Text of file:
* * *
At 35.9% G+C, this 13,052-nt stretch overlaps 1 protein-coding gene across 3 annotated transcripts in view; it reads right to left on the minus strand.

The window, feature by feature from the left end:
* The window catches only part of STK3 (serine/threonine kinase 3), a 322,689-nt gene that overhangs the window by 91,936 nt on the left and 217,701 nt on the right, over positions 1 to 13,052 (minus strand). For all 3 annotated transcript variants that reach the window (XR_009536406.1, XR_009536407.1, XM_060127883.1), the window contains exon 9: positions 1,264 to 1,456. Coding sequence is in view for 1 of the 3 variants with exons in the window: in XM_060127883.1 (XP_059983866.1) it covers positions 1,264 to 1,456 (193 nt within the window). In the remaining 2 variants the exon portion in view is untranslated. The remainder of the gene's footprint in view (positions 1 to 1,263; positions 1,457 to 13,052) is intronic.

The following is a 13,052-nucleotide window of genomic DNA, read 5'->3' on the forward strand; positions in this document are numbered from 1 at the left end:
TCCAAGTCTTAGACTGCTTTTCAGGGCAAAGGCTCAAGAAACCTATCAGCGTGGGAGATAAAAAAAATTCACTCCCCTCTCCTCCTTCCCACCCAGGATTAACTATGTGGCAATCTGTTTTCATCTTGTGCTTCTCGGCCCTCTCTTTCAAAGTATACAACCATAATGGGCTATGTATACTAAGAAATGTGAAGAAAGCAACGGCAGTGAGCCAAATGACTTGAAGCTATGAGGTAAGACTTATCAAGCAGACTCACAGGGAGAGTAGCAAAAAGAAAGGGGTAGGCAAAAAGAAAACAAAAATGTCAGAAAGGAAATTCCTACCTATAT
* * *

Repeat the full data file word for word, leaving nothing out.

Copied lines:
At 35.9% G+C, this 13,052-nt stretch overlaps 1 protein-coding gene across 3 annotated transcripts in view; it reads right to left on the minus strand.

The window, feature by feature from the left end:
* The window catches only part of STK3 (serine/threonine kinase 3), a 322,689-nt gene that overhangs the window by 91,936 nt on the left and 217,701 nt on the right, over positions 1 to 13,052 (minus strand). For all 3 annotated transcript variants that reach the window (XR_009536406.1, XR_009536407.1, XM_060127883.1), the window contains exon 9: positions 1,264 to 1,456. Coding sequence is in view for 1 of the 3 variants with exons in the window: in XM_060127883.1 (XP_059983866.1) it covers positions 1,264 to 1,456 (193 nt within the window). In the remaining 2 variants the exon portion in view is untranslated. The remainder of the gene's footprint in view (positions 1 to 1,263; positions 1,457 to 13,052) is intronic.

The following is a 13,052-nucleotide window of genomic DNA, read 5'->3' on the forward strand; positions in this document are numbered from 1 at the left end:
TCCAAGTCTTAGACTGCTTTTCAGGGCAAAGGCTCAAGAAACCTATCAGCGTGGGAGATAAAAAAAATTCACTCCCCTCTCCTCCTTCCCACCCAGGATTAACTATGTGGCAATCTGTTTTCATCTTGTGCTTCTCGGCCCTCTCTTTCAAAGTATACAACCATAATGGGCTATGTATACTAAGAAATGTGAAGAAAGCAACGGCAGTGAGCCAAATGACTTGAAGCTATGAGGTAAGACTTATCAAGCAGACTCACAGGGAGAGTAGCAAAAAGAAAGGGGTAGGCAAAAAGAAAACAAAAATGTCAGAAAGGAAATTCCTACCTATAT